I think a lot of us here at FG have made it a priority to pay down / off our revolving accounts and use our cards when we have a plan on how to pay it ( the balance ) off before we make the transaction.

To give you and idea, I went on vacation recently, do you know I accounted for all my daily expenses at the end of everyday and sent that amount to AMEX through bill pay with BOA. I was paying off my expenses every night. The next day AMEX would show my expenses on their website from the previous day and I would go back and cross reference the charges against what I entered in my EXCEL spreadsheet.

I have said this before "Credit has never been so close to cash as it is now, I treat it ( credit ) like a priority................
9 years 2 months ago #19

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Replied by uzipolo on topic Re: The Current State of Credit Scores in America

A must read, in today's USA TODAY]http://www.usatoday.com/money/economy/2010-07-12-americans-credit-scores_N.htm[/URL]


the funnest part of the article was the comments..(lol) but seriously lets get down to business........



A customer with a score of 679 recently walked away from buying a house because he could not get the best interest rate on a $100,000 mortgage. Had his score been 680, the rate he was offered would have been a half-percent lower. The difference was only about $31 per month, but over a 30-year mortgage would have added up to more than $11,000.

..i tried..and i tried..and i tried..i cant get no..(dah da dahh!)

i mean they should have went further in this discussion
but i guess it depends on the person, it seems and more than l8ikely this was a condo, a duplex, or a townhouse but what about what monies did the customer have up front? is this a family? single person that was getting the loan?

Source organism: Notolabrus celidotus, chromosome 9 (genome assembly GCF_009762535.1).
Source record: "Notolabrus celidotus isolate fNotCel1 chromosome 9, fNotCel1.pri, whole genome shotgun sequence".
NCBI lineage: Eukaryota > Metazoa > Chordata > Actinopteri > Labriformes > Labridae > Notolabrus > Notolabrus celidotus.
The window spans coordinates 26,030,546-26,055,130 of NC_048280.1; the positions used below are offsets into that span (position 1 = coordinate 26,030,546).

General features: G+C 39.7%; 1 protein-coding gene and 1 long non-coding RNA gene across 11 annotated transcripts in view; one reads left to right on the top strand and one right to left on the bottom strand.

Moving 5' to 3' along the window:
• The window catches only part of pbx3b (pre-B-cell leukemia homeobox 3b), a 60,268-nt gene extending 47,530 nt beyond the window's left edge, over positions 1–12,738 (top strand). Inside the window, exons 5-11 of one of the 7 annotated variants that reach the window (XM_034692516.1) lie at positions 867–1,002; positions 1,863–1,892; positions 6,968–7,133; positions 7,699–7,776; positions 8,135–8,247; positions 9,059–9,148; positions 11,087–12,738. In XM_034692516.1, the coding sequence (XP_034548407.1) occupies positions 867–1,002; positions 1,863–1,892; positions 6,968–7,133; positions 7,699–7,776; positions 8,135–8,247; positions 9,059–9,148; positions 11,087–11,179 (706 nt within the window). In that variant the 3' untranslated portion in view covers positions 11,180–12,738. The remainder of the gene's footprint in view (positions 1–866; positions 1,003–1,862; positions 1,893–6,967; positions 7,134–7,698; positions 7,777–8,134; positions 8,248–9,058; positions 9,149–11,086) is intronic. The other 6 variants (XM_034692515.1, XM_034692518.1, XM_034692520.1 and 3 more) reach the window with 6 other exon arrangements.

but overall he should at least try to come back in 3-6 months to get his credit to be where it needs to be which in this case 680 which i think would have been easy if he was around people to give him some sound advise, like us, on credit management or the CCC.or his actuall lender or bank that i guess would have issued the check
speaking of the bank, if he would have went that route, couldnt he have just negotiated with the owner who is selling the property to get the price down by 10,000? like i said alot of un answerd questions and not enought info on this statement.......






"There was nothing derogatory on his credit report," Workman said of the customer. He had, however, recently gotten an auto loan, which likely lowered his score.


..i think this plays with not being informed by his bank, his realotor, or whoever he was around at the time of the house purchased they should have told the customer that you just cant buy things like that ..especially that big of a purchase while trying to buy a home, they preach this to you like a religion
unless...he did this without knowing he was going to purchase a home in the future and just did it on a hum bug or did it because he needed to do something fast or his back was against the wall...like i said alot of empties in this discussion that we dont know about....




Studies have shown FICO scores are generally reliable predictions of consumer payment behavior, but Workman's experience points to one drawback of credit scoring: Lenders can't differentiate between two people with the same score. Another consumer might have a 679 score because of several late payments, which could indicate he or she is a bigger repayment risk.

wow didnt think you could have a 679 score with LATE PAYMENTS..wow! he must have had a 800 score to begin with..

says uzipolo-king of decatur
9 years 2 months ago #20

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was created by smcc

9 years 2 months ago #21